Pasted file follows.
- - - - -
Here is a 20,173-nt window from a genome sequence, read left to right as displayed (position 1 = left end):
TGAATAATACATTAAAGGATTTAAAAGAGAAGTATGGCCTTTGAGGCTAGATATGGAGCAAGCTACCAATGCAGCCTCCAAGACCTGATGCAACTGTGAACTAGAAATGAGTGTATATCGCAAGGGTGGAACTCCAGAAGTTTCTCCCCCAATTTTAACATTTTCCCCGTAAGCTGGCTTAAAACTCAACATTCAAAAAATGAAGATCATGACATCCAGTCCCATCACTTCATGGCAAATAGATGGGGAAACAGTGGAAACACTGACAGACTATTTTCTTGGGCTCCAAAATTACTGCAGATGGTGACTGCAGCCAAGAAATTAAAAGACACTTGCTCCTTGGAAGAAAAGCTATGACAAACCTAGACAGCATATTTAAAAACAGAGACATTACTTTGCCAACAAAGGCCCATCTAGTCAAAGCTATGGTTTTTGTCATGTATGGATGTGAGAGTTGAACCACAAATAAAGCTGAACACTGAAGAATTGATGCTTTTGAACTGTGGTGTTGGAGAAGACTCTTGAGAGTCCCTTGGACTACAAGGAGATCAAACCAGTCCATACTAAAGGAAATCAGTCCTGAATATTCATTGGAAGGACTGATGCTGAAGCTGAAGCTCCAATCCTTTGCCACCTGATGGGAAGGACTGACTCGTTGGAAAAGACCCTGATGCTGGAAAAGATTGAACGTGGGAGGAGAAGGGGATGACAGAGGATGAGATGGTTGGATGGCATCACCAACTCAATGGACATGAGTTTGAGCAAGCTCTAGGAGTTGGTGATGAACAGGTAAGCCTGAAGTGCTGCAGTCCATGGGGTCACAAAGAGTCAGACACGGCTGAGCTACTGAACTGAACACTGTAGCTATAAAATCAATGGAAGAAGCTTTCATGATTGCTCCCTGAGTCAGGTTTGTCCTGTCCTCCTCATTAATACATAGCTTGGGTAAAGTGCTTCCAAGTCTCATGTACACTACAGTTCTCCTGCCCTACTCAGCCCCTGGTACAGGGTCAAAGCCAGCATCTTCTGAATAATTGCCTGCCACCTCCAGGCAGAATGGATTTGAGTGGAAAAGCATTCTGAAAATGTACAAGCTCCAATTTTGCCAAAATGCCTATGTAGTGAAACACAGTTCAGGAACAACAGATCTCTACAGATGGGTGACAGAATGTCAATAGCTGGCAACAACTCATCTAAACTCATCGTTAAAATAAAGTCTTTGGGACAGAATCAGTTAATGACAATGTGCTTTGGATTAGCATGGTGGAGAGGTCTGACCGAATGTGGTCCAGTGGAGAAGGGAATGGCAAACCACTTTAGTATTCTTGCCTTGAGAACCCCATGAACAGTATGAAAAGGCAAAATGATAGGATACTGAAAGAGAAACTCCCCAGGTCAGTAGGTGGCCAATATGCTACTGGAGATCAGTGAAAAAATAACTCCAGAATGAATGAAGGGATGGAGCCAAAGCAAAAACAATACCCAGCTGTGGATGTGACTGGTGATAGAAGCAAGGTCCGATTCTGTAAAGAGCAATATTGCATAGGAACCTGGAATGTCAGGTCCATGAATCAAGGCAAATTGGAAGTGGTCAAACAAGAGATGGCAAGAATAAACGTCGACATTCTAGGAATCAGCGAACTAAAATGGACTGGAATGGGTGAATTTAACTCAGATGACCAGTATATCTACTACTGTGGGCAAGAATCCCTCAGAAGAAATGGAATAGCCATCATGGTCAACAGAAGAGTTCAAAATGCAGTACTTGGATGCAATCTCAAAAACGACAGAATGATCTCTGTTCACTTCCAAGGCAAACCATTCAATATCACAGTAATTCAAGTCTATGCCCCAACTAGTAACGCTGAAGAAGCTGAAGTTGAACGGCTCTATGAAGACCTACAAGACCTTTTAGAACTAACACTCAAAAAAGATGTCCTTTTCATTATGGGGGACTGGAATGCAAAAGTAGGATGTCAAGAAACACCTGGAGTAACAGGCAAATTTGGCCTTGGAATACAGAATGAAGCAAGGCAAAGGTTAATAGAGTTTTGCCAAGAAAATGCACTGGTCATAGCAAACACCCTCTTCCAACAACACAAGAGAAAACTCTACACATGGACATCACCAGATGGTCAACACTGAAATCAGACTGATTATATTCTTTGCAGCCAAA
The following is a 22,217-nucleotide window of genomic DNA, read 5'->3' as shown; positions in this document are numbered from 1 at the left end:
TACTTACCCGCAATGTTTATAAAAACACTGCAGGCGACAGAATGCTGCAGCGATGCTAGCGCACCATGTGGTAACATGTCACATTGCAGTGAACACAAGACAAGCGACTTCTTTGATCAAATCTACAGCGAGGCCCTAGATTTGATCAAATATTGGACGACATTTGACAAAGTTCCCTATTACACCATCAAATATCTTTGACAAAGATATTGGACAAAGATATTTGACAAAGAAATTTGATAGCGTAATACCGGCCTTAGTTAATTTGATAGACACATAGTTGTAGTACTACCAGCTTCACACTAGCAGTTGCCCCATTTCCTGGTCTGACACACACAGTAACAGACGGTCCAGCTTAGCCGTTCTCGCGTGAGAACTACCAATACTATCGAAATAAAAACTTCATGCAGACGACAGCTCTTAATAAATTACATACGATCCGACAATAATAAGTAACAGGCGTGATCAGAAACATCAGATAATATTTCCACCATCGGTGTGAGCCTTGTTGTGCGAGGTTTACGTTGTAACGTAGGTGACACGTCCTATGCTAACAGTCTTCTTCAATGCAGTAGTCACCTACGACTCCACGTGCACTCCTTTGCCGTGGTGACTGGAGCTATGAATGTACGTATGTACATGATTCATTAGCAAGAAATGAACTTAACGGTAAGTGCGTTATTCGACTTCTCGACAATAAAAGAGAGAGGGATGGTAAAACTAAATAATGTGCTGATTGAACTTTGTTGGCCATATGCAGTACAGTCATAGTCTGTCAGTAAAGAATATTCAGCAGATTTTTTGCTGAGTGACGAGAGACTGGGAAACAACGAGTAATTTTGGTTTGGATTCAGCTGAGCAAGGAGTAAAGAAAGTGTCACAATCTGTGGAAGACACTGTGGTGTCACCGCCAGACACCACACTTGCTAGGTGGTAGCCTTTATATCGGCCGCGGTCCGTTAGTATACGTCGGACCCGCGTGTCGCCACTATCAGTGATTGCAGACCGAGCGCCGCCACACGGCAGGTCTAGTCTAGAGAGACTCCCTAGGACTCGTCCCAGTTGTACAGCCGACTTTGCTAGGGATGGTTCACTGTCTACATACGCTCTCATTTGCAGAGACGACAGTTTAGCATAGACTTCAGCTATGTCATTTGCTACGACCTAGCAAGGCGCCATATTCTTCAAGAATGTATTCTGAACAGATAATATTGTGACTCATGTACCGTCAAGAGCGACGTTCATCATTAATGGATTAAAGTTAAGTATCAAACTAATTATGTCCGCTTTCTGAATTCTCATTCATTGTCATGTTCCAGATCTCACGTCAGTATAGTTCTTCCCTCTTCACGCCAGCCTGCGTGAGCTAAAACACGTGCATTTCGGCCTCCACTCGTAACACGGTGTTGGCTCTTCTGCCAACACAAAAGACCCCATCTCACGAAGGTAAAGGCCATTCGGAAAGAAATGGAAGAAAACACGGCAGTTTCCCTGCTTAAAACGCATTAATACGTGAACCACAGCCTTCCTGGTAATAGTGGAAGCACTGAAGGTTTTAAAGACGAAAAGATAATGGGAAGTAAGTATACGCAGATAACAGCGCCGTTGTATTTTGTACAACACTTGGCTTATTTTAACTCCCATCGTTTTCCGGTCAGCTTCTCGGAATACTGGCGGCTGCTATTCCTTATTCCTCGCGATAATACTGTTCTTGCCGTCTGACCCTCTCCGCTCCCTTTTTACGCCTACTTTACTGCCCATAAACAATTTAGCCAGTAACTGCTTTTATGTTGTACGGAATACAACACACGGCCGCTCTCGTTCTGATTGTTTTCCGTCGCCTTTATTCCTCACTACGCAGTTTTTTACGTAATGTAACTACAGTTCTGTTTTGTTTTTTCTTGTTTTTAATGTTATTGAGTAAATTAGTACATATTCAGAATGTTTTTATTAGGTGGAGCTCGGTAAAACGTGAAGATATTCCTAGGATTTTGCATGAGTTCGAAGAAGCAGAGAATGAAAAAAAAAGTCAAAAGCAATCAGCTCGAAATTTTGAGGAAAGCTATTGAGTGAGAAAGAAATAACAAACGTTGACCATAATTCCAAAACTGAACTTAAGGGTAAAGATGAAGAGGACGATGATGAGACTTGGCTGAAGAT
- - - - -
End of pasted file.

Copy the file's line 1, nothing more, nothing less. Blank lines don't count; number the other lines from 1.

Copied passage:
Here is a 20,173-nt window from a genome sequence, read left to right as displayed (position 1 = left end):